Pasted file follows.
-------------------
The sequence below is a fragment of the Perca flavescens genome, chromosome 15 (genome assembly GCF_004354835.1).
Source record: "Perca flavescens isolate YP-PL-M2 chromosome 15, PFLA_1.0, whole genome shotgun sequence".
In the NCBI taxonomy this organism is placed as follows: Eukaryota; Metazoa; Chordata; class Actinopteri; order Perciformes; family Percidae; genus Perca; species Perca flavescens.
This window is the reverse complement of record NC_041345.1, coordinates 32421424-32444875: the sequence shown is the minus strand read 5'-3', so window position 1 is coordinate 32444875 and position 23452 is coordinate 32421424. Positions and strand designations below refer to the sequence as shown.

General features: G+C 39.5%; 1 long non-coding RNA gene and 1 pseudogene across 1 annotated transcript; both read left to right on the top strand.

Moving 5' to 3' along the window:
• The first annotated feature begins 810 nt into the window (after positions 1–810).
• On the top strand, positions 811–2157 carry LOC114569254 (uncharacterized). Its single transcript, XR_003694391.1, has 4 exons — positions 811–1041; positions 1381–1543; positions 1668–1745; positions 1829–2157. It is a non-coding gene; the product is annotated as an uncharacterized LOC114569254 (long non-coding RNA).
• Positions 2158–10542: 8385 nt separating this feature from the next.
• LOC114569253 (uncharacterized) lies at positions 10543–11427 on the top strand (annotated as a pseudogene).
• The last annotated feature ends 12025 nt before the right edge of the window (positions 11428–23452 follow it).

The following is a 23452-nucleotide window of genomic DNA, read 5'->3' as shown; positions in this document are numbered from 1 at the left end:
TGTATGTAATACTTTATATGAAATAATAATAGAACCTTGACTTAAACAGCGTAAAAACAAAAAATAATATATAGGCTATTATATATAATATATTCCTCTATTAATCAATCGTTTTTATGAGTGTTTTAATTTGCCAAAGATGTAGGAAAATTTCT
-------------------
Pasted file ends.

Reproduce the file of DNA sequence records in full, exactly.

The sequence below is a fragment of the Perca flavescens genome, chromosome 15 (genome assembly GCF_004354835.1).
Source record: "Perca flavescens isolate YP-PL-M2 chromosome 15, PFLA_1.0, whole genome shotgun sequence".
In the NCBI taxonomy this organism is placed as follows: Eukaryota; Metazoa; Chordata; class Actinopteri; order Perciformes; family Percidae; genus Perca; species Perca flavescens.
This window is the reverse complement of record NC_041345.1, coordinates 32421424-32444875: the sequence shown is the minus strand read 5'-3', so window position 1 is coordinate 32444875 and position 23452 is coordinate 32421424. Positions and strand designations below refer to the sequence as shown.

General features: G+C 39.5%; 1 long non-coding RNA gene and 1 pseudogene across 1 annotated transcript; both read left to right on the top strand.

Moving 5' to 3' along the window:
• The first annotated feature begins 810 nt into the window (after positions 1–810).
• On the top strand, positions 811–2157 carry LOC114569254 (uncharacterized). Its single transcript, XR_003694391.1, has 4 exons — positions 811–1041; positions 1381–1543; positions 1668–1745; positions 1829–2157. It is a non-coding gene; the product is annotated as an uncharacterized LOC114569254 (long non-coding RNA).
• Positions 2158–10542: 8385 nt separating this feature from the next.
• LOC114569253 (uncharacterized) lies at positions 10543–11427 on the top strand (annotated as a pseudogene).
• The last annotated feature ends 12025 nt before the right edge of the window (positions 11428–23452 follow it).

The following is a 23452-nucleotide window of genomic DNA, read 5'->3' as shown; positions in this document are numbered from 1 at the left end:
TGTATGTAATACTTTATATGAAATAATAATAGAACCTTGACTTAAACAGCGTAAAAACAAAAAATAATATATAGGCTATTATATATAATATATTCCTCTATTAATCAATCGTTTTTATGAGTGTTTTAATTTGCCAAAGATGTAGGAAAATTTCT